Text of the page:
The year that was meant to shine the spotlight on VR

Experts discuss limitations to the use of virtual reality in media executions in 2016.
OculusRift

Imagine this: You run a travel company and you want to execute a nation-wide campaign to draw attention (and ultimately bookings) to your island destinations. It’s the middle of winter, the snow is thick on the ground, and you know that the moment is right to hit people with an island-destination campaign. What better way to hook the cold and miserable than transporting them south, virtually? One pair of  goggles and they’ve escaped to Mexico, where, with a little “gogular” support, they’ll practically be able to feel the soft sand depress under bare feet. After that ride, everyone will want to go to Mexico.

Sounds like a no-brainer, right? After all, Deloitte Global’s annual “Technology, Media & Telecommunications” report anticipates that 2.5 million VR headsets will be sold this year, in addition to 10 million game copies, marking the first time that revenues for the industry will cross the billion dollar mark.

But hold your horses. Despite the excitement and the energy behind VR (following the spotlight on the technology at this year’s CES show), 2016 isn’t likely to be the year it bursts into the mainstream, with most engagement expected to be driven by its core community of serious gamers. The cost of the highest-end technology, a shortage of content and a disconnect between headset data capacity and the average personal computer  means that VR’s golden era isn’t close on the horizon.

From an advertising point of view, media buyers say, VR executions have to fit the brand’s personality and extend its relevance to consumers. And since VR executions aren’t poised to achieve scale yet, the technology will likely be more appropriate for small experiential executions for now, such as events or retail.

Sean Dixon, director digital at OMD, says virtual reality is currently in a media no man’s land. “The real challenge with it is a chicken and egg situation where people won’t invest in it because it’s not established but people won’t want to help establish it because it doesn’t yet have a market.”

For comparison, one can look to augmented reality (in which a digital image can be overlaid onto a camera’s viewfinder for a 3D-style experience), which didn’t even require fancy tech, just a smartphone. A July 2015 report from the Canadian Marketing Association, LoyaltyOne and Humber College, showed that only 4% of marketers in Canada have implemented an augmented reality strategy, let-alone a virtual reality strategy. That number, according to the study, is expected to go up to just 7% in 2016.

However, the VR market is growing. Two industry reports forecast a gigantic increase in the sale of VR headsets over the next few years.

According to a forecast report from CCS Insight, between 2015 and 2018, the global AR and VR market will see 24 million AR and VR device sales, compared with 2.5 million device sales in 2015. That report also states that 90% of those sales are expected to come from lower-priced headsets like Google Cardboard and Samsung Gear.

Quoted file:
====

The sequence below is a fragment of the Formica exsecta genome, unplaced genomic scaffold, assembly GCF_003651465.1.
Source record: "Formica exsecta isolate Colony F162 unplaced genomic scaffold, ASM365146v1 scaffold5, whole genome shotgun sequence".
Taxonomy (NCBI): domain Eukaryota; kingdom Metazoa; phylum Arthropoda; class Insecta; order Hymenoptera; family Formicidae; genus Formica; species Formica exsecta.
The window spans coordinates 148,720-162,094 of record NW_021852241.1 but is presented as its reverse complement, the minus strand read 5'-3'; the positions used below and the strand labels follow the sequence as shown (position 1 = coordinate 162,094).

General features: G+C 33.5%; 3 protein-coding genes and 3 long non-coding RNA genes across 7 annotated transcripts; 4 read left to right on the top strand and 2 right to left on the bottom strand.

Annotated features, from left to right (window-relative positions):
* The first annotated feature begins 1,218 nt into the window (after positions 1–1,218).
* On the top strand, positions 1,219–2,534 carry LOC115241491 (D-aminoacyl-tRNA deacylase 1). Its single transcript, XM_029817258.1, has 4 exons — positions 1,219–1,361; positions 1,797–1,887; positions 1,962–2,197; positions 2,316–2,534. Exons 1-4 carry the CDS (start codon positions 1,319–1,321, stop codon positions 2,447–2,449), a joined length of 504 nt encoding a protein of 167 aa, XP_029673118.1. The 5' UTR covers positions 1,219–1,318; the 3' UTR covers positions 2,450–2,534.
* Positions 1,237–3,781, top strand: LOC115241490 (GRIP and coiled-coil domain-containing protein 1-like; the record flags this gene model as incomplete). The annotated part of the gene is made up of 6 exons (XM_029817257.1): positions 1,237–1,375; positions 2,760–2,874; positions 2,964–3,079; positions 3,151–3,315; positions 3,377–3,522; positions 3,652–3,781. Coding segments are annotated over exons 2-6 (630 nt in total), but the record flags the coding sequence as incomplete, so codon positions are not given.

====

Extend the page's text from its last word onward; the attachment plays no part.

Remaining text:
Research firm Tractica has also forecast industry’s growth. Based on the number of headsets in market and growth of content produced, it estimates that revenue from VR would hit $22 billion industry by 2020. By that time 76.7 million more headsets will be sold, bringing the market total to 200 million.

Currently, Google and Samsung have products in market. The Samsung Gear, retails in Canada for $139 and the Google Cardboard, a foldable cardboard contraption that the user slips their VR-capable Samsung phone into, sells for $25. The sector’s most glamorous, true-blue VR headset, the Oculus Rift, was expected to debut in March this year, will be available to customers in June at the whistle-worthy price tag of over US$600 (currently over $850 here).

There’s also the soon-to-be released PlayStation VR experience that hasn’t yet been publicly priced though estimates that were leaked (but were later rubbished by PlayStation) are cardiac-arrest high and target serious PlayStation users.

What does all this mean for advertisers? Industry insiders say the potential to use VR exists for some clients but it’s not yet scalable.

“There is a lot of catch up – the content and cost of technology. [Both the cost and the content] are way behind what people see the potential for in VR,” says Dixon.

Veronica Holmes, general manager at Juice Mobile and former VP at ZenithOptimedia, has been watching the VR space or some time now and says she has “cautious enthusiasm” for VR’s popularity in 2016. She says that we will most likely see lighter executions of VR in 2016, namely more in 360 video. Since the launch of 360-capability on YouTube last year, 360 video has become a cost-effective option for certain types of advertisers.

After all, the cost of VR production is still very high, says Holmes. “Only some brands will spend that kind of money.”

In the meantime, VR will continue to be used for add-on executions like the following two examples from last year.

Cineplex Entertainment created a free VR execution the film Insidious 3, which gave viewers a chance to experience fear and horror on a personal level by being inside one of the scariest scenes in the film.

And later in the year, a PHD-executed campaign for the University of New Brunswick saw 10,000 Google Cardboards being distributed to potential students at a trade show to encourage students to “visit” the UNB campus in a virtual way.

In the long term, changes in technology and cost will impact the ability of advertisers to employ virtual reality at scale, says Dixon.

As the bleeding edge gets pushed further and further out, phones could have immersive capability built into them, Oculus Rift would be affordable for mass adoption and VR studios would be churning out content that won’t cost a fortune. But not just yet.